Day of the Dead


In Mexico, a vibrant and unique tradition unfolds each year, a celebration that brings together the living and the departed in a joyous and meaningful way. Día de Muertos, or Day of the Dead, is a colorful and heartfelt tribute to those who have passed away, a time to honor their memory, and a celebration of life itself. This captivating tradition showcases the deep-rooted connection between Mexican culture and its reverence for ancestors, inviting people to embrace the cycle of life and death in a truly special manner.

Origins and significance of Día de Muertos


Día de Muertos traces its origins to pre-Columbian times when indigenous cultures, particularly the Aztecs, celebrated the lives of deceased loved ones through rituals and offerings. These practices were intertwined with their beliefs about death being a natural continuation of life. With the arrival of Spanish conquistadors, these indigenous customs merged with Catholic traditions, resulting in the unique and vibrant celebration we witness today.

Celebrated on November 1st and 2nd, Día de Muertos aligns with the Catholic holidays of All Saints’ Day and All Souls’ Day. However, its essence is distinctively Mexican, characterized by colorful altars, ornate sugar skulls, marigold flowers, and vibrant processions.

Día de Muertos: Altars of Remembrance


Central to Día de Muertos is the creation of ofrendas, or altars, dedicated to deceased loved ones. These altars are carefully adorned with a variety of items, including photographs, candles, food, and personal mementos. Each element serves a symbolic purpose, such as guiding spirits back to the world of the living and providing them sustenance for their journey.

Ofrendas are a poignant representation of the departed’s life, interests, and personality. Families and communities gather around these altars, sharing stories and anecdotes that keep the memory of loved ones alive. It’s a time of reflection, connection, and shared appreciation for the lives that were lived.


Marigolds and sugar skulls


Marigold flowers, known as cempasúchil in Spanish, play a central role in Día de Muertos celebrations. Their vibrant orange and yellow hues are believed to guide the spirits to the altars, acting as a fragrant and colorful pathway between the realms. The scent of marigolds fills the air, creating an atmosphere of both solemnity and celebration.

Sugar skulls, or calaveras de azúcar, are another iconic element of the festivities. These intricately designed confections are often personalized with the names of deceased loved ones and are placed on the altars as a symbolic representation of the cycle of life and death. Families and artisans meticulously craft these sugar skulls, adding to the festive and creative spirit of the occasion.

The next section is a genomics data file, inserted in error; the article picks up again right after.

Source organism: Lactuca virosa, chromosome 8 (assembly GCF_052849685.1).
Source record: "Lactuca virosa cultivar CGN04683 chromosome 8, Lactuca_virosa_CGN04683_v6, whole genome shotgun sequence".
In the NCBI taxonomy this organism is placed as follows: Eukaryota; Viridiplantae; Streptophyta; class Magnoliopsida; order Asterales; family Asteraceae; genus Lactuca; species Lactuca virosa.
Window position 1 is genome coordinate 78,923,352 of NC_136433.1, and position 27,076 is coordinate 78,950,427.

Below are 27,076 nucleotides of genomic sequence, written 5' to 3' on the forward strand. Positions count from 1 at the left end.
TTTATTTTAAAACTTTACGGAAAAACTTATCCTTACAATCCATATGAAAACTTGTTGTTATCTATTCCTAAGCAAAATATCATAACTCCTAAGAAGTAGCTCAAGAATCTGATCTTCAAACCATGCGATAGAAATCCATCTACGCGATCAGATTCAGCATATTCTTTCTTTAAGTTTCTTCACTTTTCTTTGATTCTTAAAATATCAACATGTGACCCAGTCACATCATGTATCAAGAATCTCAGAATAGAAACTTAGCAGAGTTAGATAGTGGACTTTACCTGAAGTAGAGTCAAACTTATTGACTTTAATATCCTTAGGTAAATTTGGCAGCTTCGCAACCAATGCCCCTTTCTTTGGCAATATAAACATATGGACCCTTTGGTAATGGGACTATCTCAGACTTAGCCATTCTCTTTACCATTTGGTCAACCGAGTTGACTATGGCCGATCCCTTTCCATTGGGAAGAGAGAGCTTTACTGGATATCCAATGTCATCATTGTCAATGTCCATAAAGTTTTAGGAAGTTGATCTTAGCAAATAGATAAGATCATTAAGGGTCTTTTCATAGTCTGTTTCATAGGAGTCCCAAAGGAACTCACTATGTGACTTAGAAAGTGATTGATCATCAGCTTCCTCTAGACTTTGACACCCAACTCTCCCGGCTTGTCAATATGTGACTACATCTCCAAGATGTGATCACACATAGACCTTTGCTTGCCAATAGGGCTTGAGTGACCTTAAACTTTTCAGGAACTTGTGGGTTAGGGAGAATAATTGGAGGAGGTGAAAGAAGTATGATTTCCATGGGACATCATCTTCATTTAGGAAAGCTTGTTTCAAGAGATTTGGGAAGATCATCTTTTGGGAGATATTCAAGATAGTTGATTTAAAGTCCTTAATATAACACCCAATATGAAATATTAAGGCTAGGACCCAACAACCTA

Vibrant processions and festivities


Día de Muertos is marked by lively parades and processions that fill the streets with music, dance, and exuberant costumes. Participants paint their faces as calaveras, or skulls, often transforming themselves into joyful and whimsical versions of death. These processions are a celebration of life, a reaffirmation of the unbreakable bond between the living and the departed.

In various regions of Mexico, communities come together to create magnificent displays and installations that showcase the artistry and creativity inspired by Día de Muertos. From massive public altars to intricate sand tapestries, these expressions of devotion and artistry are a testament to the enduring power of this tradition.


Día de Muertos is a testament to the richness of Mexican culture, a celebration that bridges the gap between the realms of the living and the dead. It is a time when memories are honored, stories are shared, and life is celebrated with profound joy and reverence. This colorful and heartwarming tradition reminds us that death is a part of the natural cycle of existence, and that through remembrance, we keep the spirits of our loved ones alive in our hearts and in our culture. This special day is a truly unique and captivating celebration that touches the soul and invites us to cherish life in all its forms.


​The movie “Spectre” depicted a great parade associated with Día de Muertos (which in reality never took place). Mexico took it as a hint to enhance the celebration and in 2016 organized the first street parade on October 29th for the Día de Muertos, which gathered 250 000 spectators!

​Next year be sure that you will not miss the event! It will take place the last weekend of October!


Watch the video explaining the origins:


Watch the 2016 parade!


… and 2017:



And if you really want to understand the special connection of Mexico and the death, watch the Coco movie: